Photoactivism: Political Iconography in France, 1944-1968

Avissar, Nir, History - Graduate School of Arts and Sciences, University of Virginia
Confino, Alon, History, University of Virginia
Rosenfeld, Sophia, History, Yale University

The aim of this dissertation is to provide a critical history of French reportage photography in the decades following the Second World War, beginning with the Liberation in 1944 and ending in May ’68. During the Trente Glorieuses, reportage photography became an integral part of the media, which operated as the central platform for engaging the public in political discourse. My research explores how, during this era of mass communication, the photographic medium participated in the nation’s political life in concrete historical circumstances. In the course of this investigation, I inspect both the material, thematic, and formal strategies photographers employed to produce images in different political contexts, and the publication history of their works (who published their images, in what format, and for what purposes). The dissertation thus examines the role reportage photography played in promoting political discourse in France by visually engaging the most critical historical processes the nation was undergoing: modernization, democratization, and decolonization. At the same time, it also analyzes the reciprocal impact that changing political climate had on reportage photography. Specifically, it provides an historical account of the multiple causes that effected during the 1960s the displacement of humanist photography by photojournalism as the medium’s prominent current.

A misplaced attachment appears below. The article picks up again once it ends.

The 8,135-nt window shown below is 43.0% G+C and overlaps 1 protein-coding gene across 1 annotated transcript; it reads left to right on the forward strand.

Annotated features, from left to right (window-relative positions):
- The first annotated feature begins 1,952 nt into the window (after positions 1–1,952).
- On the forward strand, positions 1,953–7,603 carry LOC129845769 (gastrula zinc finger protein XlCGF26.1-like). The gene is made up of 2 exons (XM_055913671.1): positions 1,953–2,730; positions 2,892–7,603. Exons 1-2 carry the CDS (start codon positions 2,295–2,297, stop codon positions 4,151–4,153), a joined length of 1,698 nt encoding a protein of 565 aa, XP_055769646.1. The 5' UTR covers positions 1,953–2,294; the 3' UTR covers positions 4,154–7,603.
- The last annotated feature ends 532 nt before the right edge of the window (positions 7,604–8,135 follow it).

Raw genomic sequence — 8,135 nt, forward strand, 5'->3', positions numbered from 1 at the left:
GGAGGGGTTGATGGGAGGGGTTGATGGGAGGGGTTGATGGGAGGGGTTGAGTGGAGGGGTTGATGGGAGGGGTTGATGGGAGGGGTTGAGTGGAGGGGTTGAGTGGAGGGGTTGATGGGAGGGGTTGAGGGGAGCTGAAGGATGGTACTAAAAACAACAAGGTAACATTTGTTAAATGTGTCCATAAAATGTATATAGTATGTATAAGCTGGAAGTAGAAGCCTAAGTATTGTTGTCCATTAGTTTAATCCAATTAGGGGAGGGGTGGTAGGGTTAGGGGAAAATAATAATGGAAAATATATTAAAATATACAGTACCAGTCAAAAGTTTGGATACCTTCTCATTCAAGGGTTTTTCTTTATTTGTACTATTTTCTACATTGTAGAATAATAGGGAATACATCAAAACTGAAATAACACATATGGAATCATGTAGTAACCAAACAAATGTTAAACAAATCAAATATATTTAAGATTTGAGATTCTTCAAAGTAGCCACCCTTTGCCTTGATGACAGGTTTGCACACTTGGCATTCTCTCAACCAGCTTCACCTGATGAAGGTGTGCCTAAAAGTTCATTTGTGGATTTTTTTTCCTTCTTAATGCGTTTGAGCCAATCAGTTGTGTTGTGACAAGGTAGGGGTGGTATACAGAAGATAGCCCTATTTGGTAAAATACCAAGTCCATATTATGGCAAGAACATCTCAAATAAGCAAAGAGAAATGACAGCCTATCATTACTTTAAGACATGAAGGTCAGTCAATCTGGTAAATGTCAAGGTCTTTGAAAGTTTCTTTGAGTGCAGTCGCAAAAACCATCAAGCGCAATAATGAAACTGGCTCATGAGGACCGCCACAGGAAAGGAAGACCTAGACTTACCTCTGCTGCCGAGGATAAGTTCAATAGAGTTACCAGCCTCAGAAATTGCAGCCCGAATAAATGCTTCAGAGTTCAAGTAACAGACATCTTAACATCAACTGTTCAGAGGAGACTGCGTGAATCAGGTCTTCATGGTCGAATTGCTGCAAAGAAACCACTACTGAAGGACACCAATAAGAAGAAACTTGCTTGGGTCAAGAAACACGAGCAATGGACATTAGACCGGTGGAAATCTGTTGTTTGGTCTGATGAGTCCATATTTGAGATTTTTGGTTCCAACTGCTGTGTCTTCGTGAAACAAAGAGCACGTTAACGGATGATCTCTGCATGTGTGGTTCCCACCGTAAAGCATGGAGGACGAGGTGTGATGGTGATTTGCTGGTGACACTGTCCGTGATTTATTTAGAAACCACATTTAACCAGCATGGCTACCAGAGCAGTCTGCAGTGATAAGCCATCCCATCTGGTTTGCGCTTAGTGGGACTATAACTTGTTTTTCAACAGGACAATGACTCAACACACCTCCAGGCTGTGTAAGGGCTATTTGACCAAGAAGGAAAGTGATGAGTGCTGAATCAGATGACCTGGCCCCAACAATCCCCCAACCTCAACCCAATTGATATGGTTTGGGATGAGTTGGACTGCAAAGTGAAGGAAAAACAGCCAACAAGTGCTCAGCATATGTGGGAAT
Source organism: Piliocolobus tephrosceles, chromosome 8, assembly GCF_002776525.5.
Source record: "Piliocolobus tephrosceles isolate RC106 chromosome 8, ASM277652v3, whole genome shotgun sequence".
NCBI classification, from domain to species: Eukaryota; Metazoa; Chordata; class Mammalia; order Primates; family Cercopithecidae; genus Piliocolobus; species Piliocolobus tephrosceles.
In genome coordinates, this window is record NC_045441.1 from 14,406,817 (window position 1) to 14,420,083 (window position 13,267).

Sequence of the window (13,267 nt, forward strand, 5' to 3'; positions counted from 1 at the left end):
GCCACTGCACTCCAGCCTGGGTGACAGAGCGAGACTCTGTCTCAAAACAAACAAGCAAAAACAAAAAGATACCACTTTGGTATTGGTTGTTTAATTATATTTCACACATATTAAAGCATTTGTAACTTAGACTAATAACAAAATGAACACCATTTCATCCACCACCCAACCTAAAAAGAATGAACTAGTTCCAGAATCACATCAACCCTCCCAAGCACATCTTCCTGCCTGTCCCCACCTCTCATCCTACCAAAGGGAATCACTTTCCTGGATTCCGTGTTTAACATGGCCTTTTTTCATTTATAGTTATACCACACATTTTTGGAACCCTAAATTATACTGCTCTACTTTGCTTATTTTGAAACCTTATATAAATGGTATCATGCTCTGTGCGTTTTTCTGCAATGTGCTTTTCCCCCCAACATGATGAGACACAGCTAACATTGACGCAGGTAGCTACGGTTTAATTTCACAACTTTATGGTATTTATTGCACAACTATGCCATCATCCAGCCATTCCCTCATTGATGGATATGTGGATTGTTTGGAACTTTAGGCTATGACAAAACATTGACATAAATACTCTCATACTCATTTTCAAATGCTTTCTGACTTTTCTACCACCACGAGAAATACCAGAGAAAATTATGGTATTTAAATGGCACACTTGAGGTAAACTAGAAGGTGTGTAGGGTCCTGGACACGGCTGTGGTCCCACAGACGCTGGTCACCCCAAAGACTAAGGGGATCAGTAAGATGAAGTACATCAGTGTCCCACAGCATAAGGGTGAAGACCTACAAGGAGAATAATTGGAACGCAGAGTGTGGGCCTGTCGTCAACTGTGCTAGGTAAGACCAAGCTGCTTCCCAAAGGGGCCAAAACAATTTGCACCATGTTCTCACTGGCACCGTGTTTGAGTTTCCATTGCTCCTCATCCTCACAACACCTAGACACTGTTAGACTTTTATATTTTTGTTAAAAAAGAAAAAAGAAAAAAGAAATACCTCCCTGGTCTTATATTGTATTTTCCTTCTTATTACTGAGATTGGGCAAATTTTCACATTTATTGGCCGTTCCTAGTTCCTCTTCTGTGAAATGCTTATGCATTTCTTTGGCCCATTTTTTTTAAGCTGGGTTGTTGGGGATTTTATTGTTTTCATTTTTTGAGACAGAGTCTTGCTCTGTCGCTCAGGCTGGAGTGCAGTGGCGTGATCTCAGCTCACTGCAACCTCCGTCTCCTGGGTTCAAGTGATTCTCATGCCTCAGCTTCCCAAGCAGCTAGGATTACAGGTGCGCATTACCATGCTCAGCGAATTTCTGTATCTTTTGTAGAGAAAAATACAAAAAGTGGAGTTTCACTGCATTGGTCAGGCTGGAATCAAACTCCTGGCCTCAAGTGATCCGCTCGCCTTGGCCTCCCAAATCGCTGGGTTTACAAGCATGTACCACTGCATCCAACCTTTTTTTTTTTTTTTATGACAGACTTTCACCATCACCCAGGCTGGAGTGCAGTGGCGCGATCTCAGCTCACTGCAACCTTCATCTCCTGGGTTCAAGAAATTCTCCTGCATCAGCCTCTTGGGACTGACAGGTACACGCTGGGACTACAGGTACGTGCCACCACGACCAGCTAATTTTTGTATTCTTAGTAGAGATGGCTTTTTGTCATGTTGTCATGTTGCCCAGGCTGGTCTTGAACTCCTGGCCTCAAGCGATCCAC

This study rejects the notion that reportage photography was a neutral and passive mirroring of political life. By coining the term “photoactivism” I thus intend to designate reportage photographers’ constantly active engagement with political discourse, both as visual witnesses and as participating actors in (re)framing the nation’s self-perception and political culture. Beholding momentous historical events, I contend, photographers forged varying iconographic attitudes at different points in time to bridge, or otherwise bring out, the discrepancies between what the dominant discourse allowed for and what it excluded from its bounds. While in the reconstruction years the state and civil society were relatively aligned with one another, during the 1960s they became increasingly antagonistic. Reportage photographers thus found themselves caught between the hammer of the state and the anvil of civil society, having to maneuver between opposite ends of the political spectrum, and meet the demands of various institutions without foregoing their own views and social commitments.

The dissertation takes part of the historiographical current known as the “visual turn,” which expands historical research by incorporating substantial ocular sources and treating them in novel ways, while addressing the methodological challenges they pose. My thorough inspection of the iconographic output and representational platforms of prominent photoactivists promises to shed light on the constitutive role reportage photography has played in French political culture. It also affords a demonstration of the significance of political history for the evolution of reportage photography.

PHD (Doctor of Philosophy)
history , photography, France, postwar, photojournalism, humanist photography, Algerian War, May 68, Modernization, Reconstruction, national identity , political culture, media studies, tiersmondisme, press, decolonization
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